Bar News - June 8, 2007
NHBA Salutes 50-Year Members
In this issue Bar News recognizes 10 Bar members who have reached a significant milestone in their lives and careers: their fiftieth year in the practice of law. All of these members will be honored on Friday evening, June 22, during the 2007 NHBA Annual Meeting at The BALSAMS in Dixville Notch. Their names are listed below, followed by the profiles of those who responded to a Bar News questionnaire about their lives and careers.
G. Wells Anderson
Paul V. Brown, Jr.
Louie C. Elliott, Jr.
Philip J. Ganem
Peter V. Grillo
John F. Lake
Joseph P. Mulherrin
Hon. William J. O’Neil (Ret.)
Dorothy R. Sullivan
Robert B. Welts
G. Wells Anderson
G. Wells Anderson was born in New Bedford, Mass., but grew up in Damariscotta, Maine. He attended Bowdoin College, graduating in 1954 and received his law degree from Harvard Law School in 1957.
“My father was a lawyer in Damariscotta,” says Anderson, “but he died at the age of 44 when I was only 18. It was then I decided to go to law school.” He was admitted to both the NH and Maine bars the year he graduated from Harvard.
From 1963-67, Anderson was Merrimack County Attorney and then became Assistant Attorney General from 1967-68. From 1957-67, he was also employed by H. Thornton Lorimer. He joined Hall, Morse, Anderson, Miller and Spinella in 1968, where he still works; his special areas of practice include litigation, probate law, estate planning law and bankruptcy law.
In his community, Anderson served on the Concord School Board from 1962-72, acting as chair in 1967-68. He was also the director of charitable trusts for the State of New Hampshire from 1971-75 and has been a trustee at Coe Brown Academy. Anderson served on the NHBA Board of Governors from 1980-83 and since 1985 has been a member of the Clients Indemnity Fund.
One of the things of which he is most proud is that—along with David Nixon and Kimon Zachos—he drafted RSA 458:7(a), often called the “irreconcilable differences” statute.
Anderson says his role model has been Judge Thornton Lorimer because “he taught me how to be a lawyer.”
He has been married to Maureen (Langandeer) since 1983. Previously he was married to Joanne (Bailey), with whom he had three children: Todd W. Anderson, Lauren Reilly—and Kristen Anderson, who died in 1983.
Anderson is at present semi-retired. When he retires fully, he and his wife Maureen plan to do more traveling.
Paul V. Brown, Jr.
Paul V. Brown, Jr. says that he feels fortunate to have reached this 50-Year milestone. A Portsmouth native, he attended Boston University College of Business Administration and then Boston University School of Law, from which he graduated in 1956. He became a member of the NH Bar in 1957.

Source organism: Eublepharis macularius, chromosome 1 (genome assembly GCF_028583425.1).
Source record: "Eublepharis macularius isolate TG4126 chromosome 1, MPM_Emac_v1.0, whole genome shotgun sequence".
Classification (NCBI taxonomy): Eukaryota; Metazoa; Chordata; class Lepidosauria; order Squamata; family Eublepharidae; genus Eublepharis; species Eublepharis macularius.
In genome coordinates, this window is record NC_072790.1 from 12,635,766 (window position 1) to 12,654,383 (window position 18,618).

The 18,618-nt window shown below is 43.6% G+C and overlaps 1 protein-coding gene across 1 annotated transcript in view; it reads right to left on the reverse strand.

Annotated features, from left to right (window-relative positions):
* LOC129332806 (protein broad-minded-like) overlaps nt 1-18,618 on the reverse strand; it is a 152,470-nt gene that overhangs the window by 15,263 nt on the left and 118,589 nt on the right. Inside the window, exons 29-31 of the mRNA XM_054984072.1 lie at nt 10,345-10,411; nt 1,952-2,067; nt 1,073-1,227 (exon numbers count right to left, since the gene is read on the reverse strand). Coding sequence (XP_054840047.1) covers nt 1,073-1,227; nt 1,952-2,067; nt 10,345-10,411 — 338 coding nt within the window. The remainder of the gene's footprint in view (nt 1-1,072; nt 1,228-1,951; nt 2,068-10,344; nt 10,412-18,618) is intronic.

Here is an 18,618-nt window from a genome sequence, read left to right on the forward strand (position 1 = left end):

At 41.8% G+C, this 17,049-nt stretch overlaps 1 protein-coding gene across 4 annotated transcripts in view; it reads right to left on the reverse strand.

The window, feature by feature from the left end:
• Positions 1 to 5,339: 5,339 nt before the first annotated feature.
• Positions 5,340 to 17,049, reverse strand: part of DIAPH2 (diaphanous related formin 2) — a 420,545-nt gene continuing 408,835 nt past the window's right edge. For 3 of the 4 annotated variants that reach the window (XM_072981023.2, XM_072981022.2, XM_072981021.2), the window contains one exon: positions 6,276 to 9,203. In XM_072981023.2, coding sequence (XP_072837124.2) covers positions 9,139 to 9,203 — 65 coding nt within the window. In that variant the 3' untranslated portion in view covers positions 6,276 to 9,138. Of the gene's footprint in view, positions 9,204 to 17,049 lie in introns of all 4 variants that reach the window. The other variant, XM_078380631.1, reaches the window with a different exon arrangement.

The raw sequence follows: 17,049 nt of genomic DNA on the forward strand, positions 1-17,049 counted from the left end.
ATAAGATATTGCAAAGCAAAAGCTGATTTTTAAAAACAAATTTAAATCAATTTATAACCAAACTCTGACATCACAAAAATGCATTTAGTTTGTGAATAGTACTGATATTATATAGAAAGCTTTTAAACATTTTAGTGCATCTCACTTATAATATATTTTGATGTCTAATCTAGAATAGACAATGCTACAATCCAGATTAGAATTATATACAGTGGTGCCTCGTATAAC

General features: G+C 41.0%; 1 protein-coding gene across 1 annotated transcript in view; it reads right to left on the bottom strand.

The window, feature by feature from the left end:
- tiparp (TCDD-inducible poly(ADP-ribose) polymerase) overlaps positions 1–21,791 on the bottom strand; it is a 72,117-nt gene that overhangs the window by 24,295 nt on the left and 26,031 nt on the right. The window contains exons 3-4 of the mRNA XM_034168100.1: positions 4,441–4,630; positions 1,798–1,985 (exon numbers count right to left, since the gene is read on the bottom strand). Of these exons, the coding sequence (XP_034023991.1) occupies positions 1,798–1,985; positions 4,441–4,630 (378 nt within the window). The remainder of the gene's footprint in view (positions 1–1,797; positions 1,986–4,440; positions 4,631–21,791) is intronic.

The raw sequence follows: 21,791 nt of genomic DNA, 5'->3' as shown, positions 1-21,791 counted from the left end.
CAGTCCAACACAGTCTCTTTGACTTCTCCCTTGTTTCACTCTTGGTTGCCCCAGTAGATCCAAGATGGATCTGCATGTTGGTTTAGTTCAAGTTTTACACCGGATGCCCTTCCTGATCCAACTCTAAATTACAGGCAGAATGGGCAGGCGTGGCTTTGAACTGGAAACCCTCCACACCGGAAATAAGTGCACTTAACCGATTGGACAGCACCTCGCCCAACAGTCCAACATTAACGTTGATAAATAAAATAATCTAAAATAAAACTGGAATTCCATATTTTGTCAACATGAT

Brown served in the US Naval Reserve, which he says was different from any other education he experienced—and not to be missed! He decided to become a lawyer because he thought of the profession as a way to help people, including his own family, deal with various laws and legal situations. While in law school, Brown worked summers for Attorney Thomas Morris doing title searches.
After graduating, he became associated with Robert Shaines for eight years and then went into solo practice for five years. Then he worked with James Fitzpatrick for 27 years. All of these positions were in Portsmouth and for the first 20 years of his career, Brown’s practice was of a general nature; the next 20 involved estate planning.
Brown says he is most proud of keeping his integrity, free from political or other influences. His role models were his professors at Boston University School of Law; Professor Raymond Mannix at the College of Business Administration; and Attorney Robert Shaines. His parents and brother also inspired him.
In his community, Brown served as chair of the state executive committee for the NH-YMCA for three years—and for over 30 years he has served the Seacoast YMCA in Portsmouth, as a member of the board of directors and off-and-on as president. He was president of the NH Junior Chamber of Commerce in 1959; he was also Exalted Ruler of the Portsmouth Lodge of Elks in 1970.
Brown says, “I married the love of my life, Glenvia, in 1955 and we have three sons—Roger, Gregory and Jeffrey. Glenvia and I are active in our church and were co-treasurers for three years. Glenvia enjoys crafts and gardening; I enjoy computing, golfing and walking—and we both enjoy our family and friends—and traveling to far-away places.”
Louie C. Elliott, Jr.
Louie C. Elliot, Jr.
“The years go by and I enjoy all of them,” said Louie C. Elliott, Jr. about reaching his fiftieth year of bar membership.
Elliott was born in Duke, Oklahoma on August 20, 1925. He grew up in Roger Mills county in western Oklahoma, attended the Institute of Technology in Wetherford, Okla., the University of Oklahoma for pre-law courses, and Wayne State University in Detroit, Mich., from which he graduated in 1956.
From 1943 to 1969, Elliott served as a US Air Force officer and pilot. “I loved flying,” he says—and that included 12 years of flying B-47s. He also flew B-52s for the Strategic Air Command (SAC) during the Cold War era.